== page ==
The adorable wrinkly Pug makes a wonderful family pet, but unfortunately, some of these dogs fall victim to a neurological disease called Pug dog encephalitis (PDE). Encephalitis refers to an inflammation of the brain tissues that causes pain, seizures, and ultimately death.
Read on to learn about the causes and symptoms of this serious condition.
Causes of Pug Dog Encephalitis
Unlike other forms of encephalitis that can be linked to infections, PDE is unique in that it is idiopathic, meaning that the cause is not known. However, because it tends to strike Pugs who are closely related (e.g., littermates), many veterinarians suspect that it is hereditary and immune-mediated. Immune-mediated diseases are those characterized by an abnormal immune response in which the body’s immune system is tricked into seeing normal tissues as dangerous, and then attacks them. In the case of PDE, the immune system would attack the brain.
Regardless of this widespread theory, there is still no definitive answer for what causes Pug dog encephalitis.
PDE usually strikes pugs between 2 and 3 years of age, though it can be seen in Pugs as young as 6 months old and as old as 7 years.
Symptoms of Pug Dog Encephalitis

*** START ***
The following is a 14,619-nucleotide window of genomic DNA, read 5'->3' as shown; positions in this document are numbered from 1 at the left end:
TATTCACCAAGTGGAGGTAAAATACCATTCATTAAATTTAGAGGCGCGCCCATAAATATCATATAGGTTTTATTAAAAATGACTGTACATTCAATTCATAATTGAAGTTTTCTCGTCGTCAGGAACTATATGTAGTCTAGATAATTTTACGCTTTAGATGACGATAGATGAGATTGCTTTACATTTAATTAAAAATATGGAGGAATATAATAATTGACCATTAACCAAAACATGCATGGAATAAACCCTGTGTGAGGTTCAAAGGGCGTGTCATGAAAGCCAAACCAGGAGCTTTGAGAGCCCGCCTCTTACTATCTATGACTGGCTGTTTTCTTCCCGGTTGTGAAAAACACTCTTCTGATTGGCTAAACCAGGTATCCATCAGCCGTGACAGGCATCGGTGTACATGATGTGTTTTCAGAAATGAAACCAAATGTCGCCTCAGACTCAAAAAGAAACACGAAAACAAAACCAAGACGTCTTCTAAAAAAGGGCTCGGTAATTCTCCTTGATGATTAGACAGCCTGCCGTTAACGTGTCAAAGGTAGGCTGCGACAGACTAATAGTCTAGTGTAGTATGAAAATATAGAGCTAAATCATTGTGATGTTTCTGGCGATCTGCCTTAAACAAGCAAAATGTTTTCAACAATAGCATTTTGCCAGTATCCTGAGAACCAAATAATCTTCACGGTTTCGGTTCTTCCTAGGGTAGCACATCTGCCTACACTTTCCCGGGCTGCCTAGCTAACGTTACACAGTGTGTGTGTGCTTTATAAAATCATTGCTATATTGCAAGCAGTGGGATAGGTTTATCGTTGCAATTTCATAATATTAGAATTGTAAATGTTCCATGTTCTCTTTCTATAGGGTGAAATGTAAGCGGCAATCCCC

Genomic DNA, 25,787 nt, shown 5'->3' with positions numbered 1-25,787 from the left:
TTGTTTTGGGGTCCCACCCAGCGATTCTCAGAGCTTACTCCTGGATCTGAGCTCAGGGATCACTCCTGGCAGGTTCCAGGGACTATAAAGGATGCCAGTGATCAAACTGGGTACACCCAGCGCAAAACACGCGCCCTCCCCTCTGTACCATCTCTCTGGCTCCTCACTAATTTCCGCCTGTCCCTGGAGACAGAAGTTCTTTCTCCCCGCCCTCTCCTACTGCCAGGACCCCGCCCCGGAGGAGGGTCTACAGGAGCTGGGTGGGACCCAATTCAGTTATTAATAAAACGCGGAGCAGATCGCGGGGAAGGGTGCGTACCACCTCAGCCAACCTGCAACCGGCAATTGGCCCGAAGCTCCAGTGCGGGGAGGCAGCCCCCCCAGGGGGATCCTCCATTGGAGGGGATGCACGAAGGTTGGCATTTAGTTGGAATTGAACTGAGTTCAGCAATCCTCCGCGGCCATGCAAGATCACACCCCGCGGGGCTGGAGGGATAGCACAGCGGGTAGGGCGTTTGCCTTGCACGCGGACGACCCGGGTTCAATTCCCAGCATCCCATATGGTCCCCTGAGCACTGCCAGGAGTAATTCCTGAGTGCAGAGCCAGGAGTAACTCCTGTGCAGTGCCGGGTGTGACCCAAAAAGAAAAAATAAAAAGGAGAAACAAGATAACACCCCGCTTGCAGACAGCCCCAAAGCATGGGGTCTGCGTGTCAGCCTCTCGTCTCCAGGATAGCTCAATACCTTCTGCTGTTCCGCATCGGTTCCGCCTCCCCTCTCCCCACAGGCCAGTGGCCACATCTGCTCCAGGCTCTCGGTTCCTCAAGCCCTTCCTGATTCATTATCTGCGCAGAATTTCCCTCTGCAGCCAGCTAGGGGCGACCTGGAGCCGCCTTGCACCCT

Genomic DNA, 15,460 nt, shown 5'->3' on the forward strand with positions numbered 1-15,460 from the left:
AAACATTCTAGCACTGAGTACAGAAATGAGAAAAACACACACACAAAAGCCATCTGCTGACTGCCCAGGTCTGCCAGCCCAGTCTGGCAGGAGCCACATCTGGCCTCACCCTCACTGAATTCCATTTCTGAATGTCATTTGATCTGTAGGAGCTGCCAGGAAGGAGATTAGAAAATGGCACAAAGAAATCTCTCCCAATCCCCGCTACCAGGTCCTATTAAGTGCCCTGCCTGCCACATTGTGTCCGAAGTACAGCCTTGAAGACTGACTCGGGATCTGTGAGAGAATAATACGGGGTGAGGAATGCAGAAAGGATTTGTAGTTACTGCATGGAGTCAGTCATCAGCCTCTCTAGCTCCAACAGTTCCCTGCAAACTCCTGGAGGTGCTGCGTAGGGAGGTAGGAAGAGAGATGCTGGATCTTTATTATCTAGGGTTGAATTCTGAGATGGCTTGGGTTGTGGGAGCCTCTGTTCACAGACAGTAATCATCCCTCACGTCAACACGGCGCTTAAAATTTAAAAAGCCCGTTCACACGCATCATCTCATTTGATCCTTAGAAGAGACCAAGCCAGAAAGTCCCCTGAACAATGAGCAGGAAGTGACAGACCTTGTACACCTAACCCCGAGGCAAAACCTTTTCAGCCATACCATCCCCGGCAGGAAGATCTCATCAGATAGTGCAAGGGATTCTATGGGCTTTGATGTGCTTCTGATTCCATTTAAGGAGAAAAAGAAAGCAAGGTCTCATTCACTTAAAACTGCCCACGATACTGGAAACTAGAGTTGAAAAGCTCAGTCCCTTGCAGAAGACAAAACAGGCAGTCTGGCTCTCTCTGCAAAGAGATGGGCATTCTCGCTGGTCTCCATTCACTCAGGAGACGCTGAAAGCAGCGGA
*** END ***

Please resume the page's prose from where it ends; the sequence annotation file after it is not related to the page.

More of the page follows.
Because PDE affects the brain, most of the symptoms are neurological, and include:
- Behavioral changes
- Neck stiffness
- Head tilt
- Pressing head against walls or objects
- Disorientation or confusion
- Loss of coordination
- Walking in circles
In many cases, the symptoms of PDE will progress rapidly (in a matter of days or weeks) and result in sudden death, usually due to a seizure. In other cases, a Pug may be able to live a while longer with the help of anticonvulsant drugs to control seizures. Ultimately, all affected Pugs will succumb to the disease, usually within months after the onset of symptoms.
When to Seek Help for PDE
You should contact your veterinarian at the first appearance of symptoms. Because PDE is not the only cause of seizures in Pugs, your dog will likely be examined for other diseases such as epilepsy, intracranial tumor, and poisoning. If PDE is found, supportive treatment will be started immediately.
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This information is for informational purposes only and is not meant as a substitute for the professional advice of, or diagnosis or treatment by, your veterinarian with respect to your pet. It has, however, been verified by a licensed veterinarian for accuracy.